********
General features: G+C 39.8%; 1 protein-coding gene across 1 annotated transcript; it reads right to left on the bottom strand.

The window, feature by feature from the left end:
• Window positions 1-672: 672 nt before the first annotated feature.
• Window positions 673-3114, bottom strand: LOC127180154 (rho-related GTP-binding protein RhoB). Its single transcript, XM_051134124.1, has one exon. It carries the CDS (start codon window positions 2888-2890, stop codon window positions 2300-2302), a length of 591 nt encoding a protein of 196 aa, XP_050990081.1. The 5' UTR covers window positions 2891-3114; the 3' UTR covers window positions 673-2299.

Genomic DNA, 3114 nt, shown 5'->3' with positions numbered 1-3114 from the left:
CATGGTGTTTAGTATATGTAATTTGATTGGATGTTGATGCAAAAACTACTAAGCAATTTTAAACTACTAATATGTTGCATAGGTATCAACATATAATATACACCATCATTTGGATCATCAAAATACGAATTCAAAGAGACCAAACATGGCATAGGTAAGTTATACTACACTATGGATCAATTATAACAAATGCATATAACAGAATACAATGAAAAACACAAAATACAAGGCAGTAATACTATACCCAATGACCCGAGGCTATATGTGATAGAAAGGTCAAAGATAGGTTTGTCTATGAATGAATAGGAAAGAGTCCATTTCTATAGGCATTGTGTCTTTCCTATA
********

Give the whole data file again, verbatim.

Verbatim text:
General features: G+C 39.8%; 1 protein-coding gene across 1 annotated transcript; it reads right to left on the bottom strand.

The window, feature by feature from the left end:
• Window positions 1-672: 672 nt before the first annotated feature.
• Window positions 673-3114, bottom strand: LOC127180154 (rho-related GTP-binding protein RhoB). Its single transcript, XM_051134124.1, has one exon. It carries the CDS (start codon window positions 2888-2890, stop codon window positions 2300-2302), a length of 591 nt encoding a protein of 196 aa, XP_050990081.1. The 5' UTR covers window positions 2891-3114; the 3' UTR covers window positions 673-2299.

Genomic DNA, 3114 nt, shown 5'->3' with positions numbered 1-3114 from the left:
CATGGTGTTTAGTATATGTAATTTGATTGGATGTTGATGCAAAAACTACTAAGCAATTTTAAACTACTAATATGTTGCATAGGTATCAACATATAATATACACCATCATTTGGATCATCAAAATACGAATTCAAAGAGACCAAACATGGCATAGGTAAGTTATACTACACTATGGATCAATTATAACAAATGCATATAACAGAATACAATGAAAAACACAAAATACAAGGCAGTAATACTATACCCAATGACCCGAGGCTATATGTGATAGAAAGGTCAAAGATAGGTTTGTCTATGAATGAATAGGAAAGAGTCCATTTCTATAGGCATTGTGTCTTTCCTATA